|Publication number||US4430818 A|
|Application number||US 06/369,452|
|Publication date||Feb 14, 1984|
|Filing date||Apr 19, 1982|
|Priority date||Apr 19, 1982|
|Also published as||CA1193099A, CA1193099A1, EP0092306A2, EP0092306A3|
|Publication number||06369452, 369452, US 4430818 A, US 4430818A, US-A-4430818, US4430818 A, US4430818A|
|Inventors||Kenneth N. Marcus|
|Original Assignee||The Dolly Toy Company|
|Export Citation||BiBTeX, EndNote, RefMan|
|Patent Citations (8), Referenced by (5), Classifications (14), Legal Events (6)|
|External Links: USPTO, USPTO Assignment, Espacenet|
The present invention relates to a mobile decorative nursery accessory and, more particularly, to a system for driving the mobile and a method of constructing the same.
Mobiles are well known for the amusement and entertainment of infants and young children. Typically, the mobile includes a number of objects, often brightly colored and of a shape such as would appeal to infants and children, suspended from one or more support arms. The mobile further includes an overhead support member, from which the support arms are hung such that the mobile is rotatable with respect to the overhead support member.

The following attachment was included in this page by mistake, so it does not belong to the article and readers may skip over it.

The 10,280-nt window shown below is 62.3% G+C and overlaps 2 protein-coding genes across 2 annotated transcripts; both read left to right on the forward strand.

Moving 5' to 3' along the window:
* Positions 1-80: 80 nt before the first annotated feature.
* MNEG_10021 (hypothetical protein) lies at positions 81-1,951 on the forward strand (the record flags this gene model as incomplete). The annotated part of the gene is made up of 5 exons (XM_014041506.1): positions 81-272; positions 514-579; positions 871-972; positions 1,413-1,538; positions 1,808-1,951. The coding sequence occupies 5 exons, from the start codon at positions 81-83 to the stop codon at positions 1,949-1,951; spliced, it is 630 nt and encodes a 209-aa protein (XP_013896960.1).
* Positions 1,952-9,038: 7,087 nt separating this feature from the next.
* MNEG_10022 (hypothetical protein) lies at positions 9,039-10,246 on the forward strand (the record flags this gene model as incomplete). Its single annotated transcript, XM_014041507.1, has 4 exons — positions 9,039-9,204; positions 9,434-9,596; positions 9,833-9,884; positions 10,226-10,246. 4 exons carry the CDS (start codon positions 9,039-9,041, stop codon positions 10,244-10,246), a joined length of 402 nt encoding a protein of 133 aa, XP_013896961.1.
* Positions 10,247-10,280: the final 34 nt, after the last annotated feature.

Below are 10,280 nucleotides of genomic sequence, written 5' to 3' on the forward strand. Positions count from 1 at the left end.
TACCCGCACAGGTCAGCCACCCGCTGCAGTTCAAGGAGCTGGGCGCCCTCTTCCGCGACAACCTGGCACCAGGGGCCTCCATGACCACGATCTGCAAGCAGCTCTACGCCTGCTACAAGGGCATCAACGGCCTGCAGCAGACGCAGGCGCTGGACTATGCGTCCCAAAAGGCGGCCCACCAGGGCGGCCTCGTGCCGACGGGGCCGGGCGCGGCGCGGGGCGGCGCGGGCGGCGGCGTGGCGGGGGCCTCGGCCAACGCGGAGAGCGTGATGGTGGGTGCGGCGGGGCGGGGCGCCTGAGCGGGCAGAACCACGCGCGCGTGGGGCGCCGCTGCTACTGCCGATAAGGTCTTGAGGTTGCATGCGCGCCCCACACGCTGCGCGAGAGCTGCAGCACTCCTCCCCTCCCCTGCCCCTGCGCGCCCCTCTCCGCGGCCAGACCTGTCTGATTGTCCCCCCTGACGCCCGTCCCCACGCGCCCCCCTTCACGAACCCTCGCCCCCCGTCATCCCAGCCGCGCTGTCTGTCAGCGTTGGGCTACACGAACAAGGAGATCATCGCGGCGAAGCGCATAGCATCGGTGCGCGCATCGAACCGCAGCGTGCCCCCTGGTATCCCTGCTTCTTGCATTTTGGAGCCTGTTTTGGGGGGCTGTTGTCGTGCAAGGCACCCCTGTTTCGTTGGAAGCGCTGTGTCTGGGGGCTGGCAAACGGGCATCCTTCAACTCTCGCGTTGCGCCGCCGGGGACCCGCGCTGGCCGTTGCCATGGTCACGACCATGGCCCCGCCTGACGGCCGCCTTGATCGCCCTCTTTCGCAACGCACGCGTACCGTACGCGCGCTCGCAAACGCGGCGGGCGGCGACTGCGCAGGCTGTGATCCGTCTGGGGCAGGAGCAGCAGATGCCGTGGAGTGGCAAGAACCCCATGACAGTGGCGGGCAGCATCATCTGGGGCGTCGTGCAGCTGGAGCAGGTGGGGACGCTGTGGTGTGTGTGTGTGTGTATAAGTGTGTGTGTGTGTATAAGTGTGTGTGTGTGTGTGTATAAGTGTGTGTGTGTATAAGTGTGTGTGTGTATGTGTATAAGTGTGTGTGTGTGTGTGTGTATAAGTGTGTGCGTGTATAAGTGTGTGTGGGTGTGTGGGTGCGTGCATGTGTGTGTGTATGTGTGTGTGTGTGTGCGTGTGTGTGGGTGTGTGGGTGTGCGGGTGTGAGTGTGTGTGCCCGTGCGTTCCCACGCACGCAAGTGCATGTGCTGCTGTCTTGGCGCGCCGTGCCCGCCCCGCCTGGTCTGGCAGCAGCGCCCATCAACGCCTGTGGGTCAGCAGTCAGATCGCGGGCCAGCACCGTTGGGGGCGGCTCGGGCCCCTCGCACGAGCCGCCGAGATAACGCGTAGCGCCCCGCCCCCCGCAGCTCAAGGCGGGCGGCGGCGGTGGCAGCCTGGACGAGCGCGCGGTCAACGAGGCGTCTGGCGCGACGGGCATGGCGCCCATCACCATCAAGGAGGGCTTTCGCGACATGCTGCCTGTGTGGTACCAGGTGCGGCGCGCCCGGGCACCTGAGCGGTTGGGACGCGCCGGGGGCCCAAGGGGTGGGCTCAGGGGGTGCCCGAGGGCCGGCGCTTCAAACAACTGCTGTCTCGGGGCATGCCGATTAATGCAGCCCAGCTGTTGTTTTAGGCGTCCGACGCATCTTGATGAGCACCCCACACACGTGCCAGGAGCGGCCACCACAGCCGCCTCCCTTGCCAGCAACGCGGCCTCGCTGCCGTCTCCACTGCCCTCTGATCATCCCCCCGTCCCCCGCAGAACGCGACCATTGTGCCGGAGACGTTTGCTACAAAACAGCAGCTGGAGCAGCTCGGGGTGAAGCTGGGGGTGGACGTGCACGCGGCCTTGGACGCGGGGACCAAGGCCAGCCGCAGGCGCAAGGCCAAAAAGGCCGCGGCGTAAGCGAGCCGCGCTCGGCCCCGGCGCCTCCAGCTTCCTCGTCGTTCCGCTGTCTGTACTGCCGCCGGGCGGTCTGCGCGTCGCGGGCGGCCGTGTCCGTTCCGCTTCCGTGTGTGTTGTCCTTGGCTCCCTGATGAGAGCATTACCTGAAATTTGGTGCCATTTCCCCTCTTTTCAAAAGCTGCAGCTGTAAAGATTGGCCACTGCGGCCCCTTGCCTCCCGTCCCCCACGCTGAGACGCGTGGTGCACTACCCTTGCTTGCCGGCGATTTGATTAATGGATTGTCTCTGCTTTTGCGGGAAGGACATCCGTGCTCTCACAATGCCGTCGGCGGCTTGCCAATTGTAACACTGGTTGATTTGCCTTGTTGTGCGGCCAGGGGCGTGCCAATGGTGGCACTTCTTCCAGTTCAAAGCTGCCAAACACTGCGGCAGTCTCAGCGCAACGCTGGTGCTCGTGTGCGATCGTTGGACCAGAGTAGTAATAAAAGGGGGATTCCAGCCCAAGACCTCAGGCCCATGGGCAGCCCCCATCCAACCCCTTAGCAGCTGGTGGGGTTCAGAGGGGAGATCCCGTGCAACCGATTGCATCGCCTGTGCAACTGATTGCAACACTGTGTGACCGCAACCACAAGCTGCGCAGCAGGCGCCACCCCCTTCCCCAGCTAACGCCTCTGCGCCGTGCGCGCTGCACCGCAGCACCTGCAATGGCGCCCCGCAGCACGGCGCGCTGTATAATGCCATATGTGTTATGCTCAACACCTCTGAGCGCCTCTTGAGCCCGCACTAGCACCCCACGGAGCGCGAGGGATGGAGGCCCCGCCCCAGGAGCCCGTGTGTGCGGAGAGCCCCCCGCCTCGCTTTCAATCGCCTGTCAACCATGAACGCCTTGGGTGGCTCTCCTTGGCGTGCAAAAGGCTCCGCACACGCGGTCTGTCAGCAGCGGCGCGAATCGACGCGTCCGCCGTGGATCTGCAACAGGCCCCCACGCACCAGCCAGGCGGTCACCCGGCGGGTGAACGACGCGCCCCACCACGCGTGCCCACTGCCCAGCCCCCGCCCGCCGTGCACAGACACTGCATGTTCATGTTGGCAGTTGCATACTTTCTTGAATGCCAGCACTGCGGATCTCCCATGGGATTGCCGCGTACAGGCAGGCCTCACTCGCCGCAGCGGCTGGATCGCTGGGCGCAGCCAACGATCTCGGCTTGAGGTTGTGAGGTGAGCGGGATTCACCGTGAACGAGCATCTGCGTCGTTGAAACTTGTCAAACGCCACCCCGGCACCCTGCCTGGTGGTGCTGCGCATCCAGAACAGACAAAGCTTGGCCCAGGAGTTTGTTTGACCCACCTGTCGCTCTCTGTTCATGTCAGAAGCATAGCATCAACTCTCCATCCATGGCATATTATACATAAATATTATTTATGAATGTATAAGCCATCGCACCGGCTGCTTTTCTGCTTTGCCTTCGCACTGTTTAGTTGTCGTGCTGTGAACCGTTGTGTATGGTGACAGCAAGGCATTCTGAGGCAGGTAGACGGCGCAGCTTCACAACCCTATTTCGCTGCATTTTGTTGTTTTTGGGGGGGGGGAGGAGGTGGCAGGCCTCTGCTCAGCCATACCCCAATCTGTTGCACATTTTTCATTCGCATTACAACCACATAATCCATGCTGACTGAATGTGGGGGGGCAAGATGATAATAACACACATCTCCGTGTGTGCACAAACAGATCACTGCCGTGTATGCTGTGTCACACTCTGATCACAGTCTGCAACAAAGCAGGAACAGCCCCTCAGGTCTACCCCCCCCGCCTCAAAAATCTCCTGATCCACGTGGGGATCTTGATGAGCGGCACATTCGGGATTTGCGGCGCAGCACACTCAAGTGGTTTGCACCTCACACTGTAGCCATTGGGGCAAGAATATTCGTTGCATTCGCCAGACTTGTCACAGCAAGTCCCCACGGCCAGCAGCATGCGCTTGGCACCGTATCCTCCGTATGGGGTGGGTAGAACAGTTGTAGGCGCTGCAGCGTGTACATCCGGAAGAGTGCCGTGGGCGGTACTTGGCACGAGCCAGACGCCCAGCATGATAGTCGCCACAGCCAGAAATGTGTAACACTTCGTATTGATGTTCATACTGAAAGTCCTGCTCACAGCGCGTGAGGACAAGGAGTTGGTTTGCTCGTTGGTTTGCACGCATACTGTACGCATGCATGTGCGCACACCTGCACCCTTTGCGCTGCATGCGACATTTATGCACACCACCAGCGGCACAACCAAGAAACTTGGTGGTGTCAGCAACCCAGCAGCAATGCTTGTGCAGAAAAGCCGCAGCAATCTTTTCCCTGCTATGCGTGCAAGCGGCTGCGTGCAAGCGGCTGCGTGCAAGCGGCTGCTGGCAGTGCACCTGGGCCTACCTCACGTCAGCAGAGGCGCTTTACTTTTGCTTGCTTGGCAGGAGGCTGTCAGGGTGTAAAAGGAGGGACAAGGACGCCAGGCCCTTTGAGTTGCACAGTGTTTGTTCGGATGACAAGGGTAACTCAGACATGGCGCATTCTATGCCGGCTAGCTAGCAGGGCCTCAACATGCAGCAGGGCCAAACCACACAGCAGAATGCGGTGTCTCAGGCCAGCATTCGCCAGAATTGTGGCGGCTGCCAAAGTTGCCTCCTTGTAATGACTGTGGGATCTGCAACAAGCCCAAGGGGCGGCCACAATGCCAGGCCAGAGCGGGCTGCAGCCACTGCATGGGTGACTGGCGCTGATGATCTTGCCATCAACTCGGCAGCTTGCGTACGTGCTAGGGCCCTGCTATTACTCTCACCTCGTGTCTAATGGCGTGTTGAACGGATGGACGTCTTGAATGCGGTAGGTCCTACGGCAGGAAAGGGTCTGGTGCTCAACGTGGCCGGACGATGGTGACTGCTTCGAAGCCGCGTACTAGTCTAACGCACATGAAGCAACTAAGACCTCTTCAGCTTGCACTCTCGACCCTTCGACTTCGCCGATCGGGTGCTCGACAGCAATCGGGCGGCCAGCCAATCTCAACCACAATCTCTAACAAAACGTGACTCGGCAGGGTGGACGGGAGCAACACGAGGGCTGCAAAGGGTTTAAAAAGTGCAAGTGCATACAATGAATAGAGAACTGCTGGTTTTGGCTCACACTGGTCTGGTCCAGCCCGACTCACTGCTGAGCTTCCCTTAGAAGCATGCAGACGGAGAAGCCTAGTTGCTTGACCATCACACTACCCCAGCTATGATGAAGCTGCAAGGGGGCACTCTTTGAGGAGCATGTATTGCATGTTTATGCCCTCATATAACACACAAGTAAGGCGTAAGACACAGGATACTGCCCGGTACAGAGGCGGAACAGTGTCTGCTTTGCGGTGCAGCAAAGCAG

Normally, the rotation of the mobile is one of the features most entertaining to the infant or child. It is known, therefore, to provide a drive means for maintaining a constant rotation of the mobile. In U.S. Pat. No. 3,927,482, issued Dec. 23, 1975 to Marcus, for example, a mobile is disclosed wherein an electric motor powered by household current rotates the mobile.
In U.S. Pat. No. 4,207,696, issued June 17, 1980 to Hyman et al, a mobile is disclosed that is driven for rotation by a battery operated motor. In order to extend the useful life of the battery that powers the motor, an energy storage device is provided connecting the motor shaft with the mobile. The storage device is a cord, spring, wire or the like that is capable of being wound by the motor and subsequently unwinding itself. The motor is activated for only short periods of time so as to wind the storage device which then slowly unwinds so as to urge the mobile to rotate. The intermittent operation of the motor substantially conserves the useful life of the battery.